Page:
Hummingbird nectar concentrate
August 22, 2014 6:35 PM   Subscribe

I have been using a 1:4 sugar to water ratio for our feeders. Will I get the same concentration by maiking a 1:1 ratio and then diluting the concentrate by a 1:3 ratio of concentrate to plain water? It seems right but I am second guessing myself. Thank you.
posted by harrietthespy to Pets & Animals (10 answers total) 3 users marked this as a favorite
Best answer: No, you'd need to dilute the concentrate by a 2:3 ratio with water. The 2 parts concentrate contains 1 part sugar and 1 part water, so the 2:3 diluted mixture contains 1 sugar and 4 water.
posted by zeptoweasel at 6:41 PM on August 22, 2014 [1 favorite]

You can make a 1:1 concentrate and then dilute with a 1:1 ratio of water to concentrate.
posted by studioaudience at 6:56 PM on August 22, 2014

Oh, damn, ignore me, I gave you a 1:3 ratio!
posted by studioaudience at 7:01 PM on August 22, 2014

Response by poster: No worries, studioaudience. As soon as I saw the answer from zeptoweasel I dashed out and redid the feeders out back. Hubs will do the two out front that I can't reach shortly. My suspicions combined with a change at how long they were staying at the feeders made me think I was wrong. I'm glad I asked as they are fueling up to migrate south. They need the energy.
posted by harrietthespy at 7:16 PM on August 22, 2014

Do you mean that you are combining one unit volume of sugar with three unit volumes of water to yield a total volume of four units ("dilution factor of 1:4"), or one unit volume sugar with four unit volumes of water, yielding a total volume of 5 units ("dilution ratio of 1:4")?
posted by pullayup at 7:20 PM on August 22, 2014

This math is only correct if you are talking about weights. Because when you dissolve one thing in another the total volume is less than the sum of the two things. Sorta like if you poured a cup of sand into a cup of marbles. This is even true when mixing liquids: 1 L of water and 1 L of alcohol will yield 1.92L of solution1. But this is way more pronounced with something granular because a lot of a cup of sugar is filled with air.

Because I am an empiricist, I just mixed 2 fl oz water with 2 fl oz of sugar. I wound up with 3 fl oz of 1:1 simple syrup. If I wanted to make that a 1:4 syrup, I would need to add another 3 parts water, or 6 fl oz. So in this case you would in fact need a 1:2 dilution of 1:1 syrup and water. But it's not because of any simple reason that you could work out in your head, it's because that's how big 1:1 sugar syrup happens to be.

I also found out that you can't make a 1:1 salt syrup at room temperature.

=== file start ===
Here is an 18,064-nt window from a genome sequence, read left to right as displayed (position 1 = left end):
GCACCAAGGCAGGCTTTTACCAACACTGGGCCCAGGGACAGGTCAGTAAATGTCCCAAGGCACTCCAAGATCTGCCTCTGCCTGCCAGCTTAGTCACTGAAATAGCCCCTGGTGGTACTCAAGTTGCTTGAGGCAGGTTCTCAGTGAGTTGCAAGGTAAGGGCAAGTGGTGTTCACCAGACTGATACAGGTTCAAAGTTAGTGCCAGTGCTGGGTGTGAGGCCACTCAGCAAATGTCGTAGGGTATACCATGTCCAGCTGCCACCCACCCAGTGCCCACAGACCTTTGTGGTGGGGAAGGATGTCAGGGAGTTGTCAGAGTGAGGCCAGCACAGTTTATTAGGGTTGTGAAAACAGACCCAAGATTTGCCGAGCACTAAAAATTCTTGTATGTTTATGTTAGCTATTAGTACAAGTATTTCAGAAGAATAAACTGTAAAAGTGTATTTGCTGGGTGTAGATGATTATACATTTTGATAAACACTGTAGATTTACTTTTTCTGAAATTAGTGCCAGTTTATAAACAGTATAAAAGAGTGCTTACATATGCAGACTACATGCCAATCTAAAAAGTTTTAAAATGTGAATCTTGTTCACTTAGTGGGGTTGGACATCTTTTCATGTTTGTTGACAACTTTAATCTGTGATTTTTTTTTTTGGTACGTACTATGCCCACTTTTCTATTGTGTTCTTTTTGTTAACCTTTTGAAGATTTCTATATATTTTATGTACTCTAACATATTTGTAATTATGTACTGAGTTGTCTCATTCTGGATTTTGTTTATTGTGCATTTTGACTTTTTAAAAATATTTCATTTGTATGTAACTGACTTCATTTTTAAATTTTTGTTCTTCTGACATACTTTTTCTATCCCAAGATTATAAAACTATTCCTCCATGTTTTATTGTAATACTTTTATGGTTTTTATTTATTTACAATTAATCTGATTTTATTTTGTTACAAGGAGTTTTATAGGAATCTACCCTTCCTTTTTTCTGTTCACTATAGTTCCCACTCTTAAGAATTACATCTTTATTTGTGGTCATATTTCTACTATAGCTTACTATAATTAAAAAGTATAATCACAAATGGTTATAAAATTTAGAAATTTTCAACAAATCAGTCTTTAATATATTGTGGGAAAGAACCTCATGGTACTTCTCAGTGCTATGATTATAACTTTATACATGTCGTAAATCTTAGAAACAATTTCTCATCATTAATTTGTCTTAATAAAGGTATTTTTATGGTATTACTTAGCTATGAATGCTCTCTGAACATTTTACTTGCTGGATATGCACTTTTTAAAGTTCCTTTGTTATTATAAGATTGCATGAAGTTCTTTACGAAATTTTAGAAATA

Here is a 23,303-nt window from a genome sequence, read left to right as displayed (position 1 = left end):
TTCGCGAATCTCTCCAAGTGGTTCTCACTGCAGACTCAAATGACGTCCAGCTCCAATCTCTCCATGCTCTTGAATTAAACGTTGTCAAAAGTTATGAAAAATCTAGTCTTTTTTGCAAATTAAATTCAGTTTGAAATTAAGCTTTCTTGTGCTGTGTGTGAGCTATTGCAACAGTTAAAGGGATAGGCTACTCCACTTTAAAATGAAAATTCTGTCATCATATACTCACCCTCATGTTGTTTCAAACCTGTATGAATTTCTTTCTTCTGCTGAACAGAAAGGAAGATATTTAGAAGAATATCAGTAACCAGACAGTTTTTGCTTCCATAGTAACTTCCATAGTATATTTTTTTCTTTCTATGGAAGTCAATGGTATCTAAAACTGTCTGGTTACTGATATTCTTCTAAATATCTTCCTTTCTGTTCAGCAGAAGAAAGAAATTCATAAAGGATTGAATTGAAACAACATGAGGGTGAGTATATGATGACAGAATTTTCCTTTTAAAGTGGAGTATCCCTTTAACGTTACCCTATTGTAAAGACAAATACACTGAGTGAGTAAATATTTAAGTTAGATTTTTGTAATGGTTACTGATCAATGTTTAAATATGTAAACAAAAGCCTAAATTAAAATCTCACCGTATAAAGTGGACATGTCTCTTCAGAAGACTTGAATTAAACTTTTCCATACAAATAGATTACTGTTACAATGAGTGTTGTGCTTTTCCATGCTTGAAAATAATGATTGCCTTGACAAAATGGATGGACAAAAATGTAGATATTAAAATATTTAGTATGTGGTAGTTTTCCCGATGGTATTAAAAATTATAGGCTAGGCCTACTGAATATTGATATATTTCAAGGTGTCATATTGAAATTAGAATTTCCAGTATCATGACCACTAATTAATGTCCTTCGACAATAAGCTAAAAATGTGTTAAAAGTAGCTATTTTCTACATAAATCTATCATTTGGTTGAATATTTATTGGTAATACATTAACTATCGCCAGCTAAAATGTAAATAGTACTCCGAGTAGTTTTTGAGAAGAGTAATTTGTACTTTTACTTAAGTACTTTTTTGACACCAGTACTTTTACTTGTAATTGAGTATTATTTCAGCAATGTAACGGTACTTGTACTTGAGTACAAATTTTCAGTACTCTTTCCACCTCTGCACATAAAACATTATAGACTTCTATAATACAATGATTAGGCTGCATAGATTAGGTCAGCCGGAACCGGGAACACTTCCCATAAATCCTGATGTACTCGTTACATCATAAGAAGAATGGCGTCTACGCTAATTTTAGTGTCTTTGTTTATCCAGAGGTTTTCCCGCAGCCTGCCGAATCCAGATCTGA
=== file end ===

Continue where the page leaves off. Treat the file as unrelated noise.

posted by aubilenon at 10:15 PM on August 22, 2014 [6 favorites]

The 2:3 advice is not correct. Assuming aubilenon's trial is correct, his suggestion of a 1:2 dilution of your syrup is the way to go.

You've redone the feeders at 2:3 which means the final mix is still sweeter than the desired 1:4, but there's no need to go out and adjust again. The birds can and do deal with a wide range of sugar concentrations in their natural feeding from flowers.
posted by beagle at 5:34 AM on August 23, 2014

I worked aubilenon's experiment off of a chemistry sugar solution density table and came up with 2.87 oz of concentrated sugar solution and his experiment came out with 3 oz, so I would say his result is pretty much correct within the accuracy of the tools used. There is a few percent variation in the density of granulated sugar as it comes out of the box so it ain't rocket science.
posted by JackFlash at 9:46 AM on August 23, 2014

Response by poster: I gave up and just went back to 1 cup sugar and 4 cups water. I was trying to save myself some time but it cost me more. The birds are worth it though.
posted by harrietthespy at 11:01 AM on August 23, 2014

Here's a way to save time. Forget the stuff about boiling water. Take a quarter cup of sugar and put it into a glass. Add a cup of hot water right from the tap. Stir for 10 seconds and you have a cup of solution for the feeder. Done.

Use larger proportions if you have lots of feeders to fill. You could also use cold water from the tap but would have to stir a little longer to dissolve. It's not necessary to boil the water and it accomplishes nothing.
posted by JackFlash at 11:27 AM on August 23, 2014 [1 favorite]

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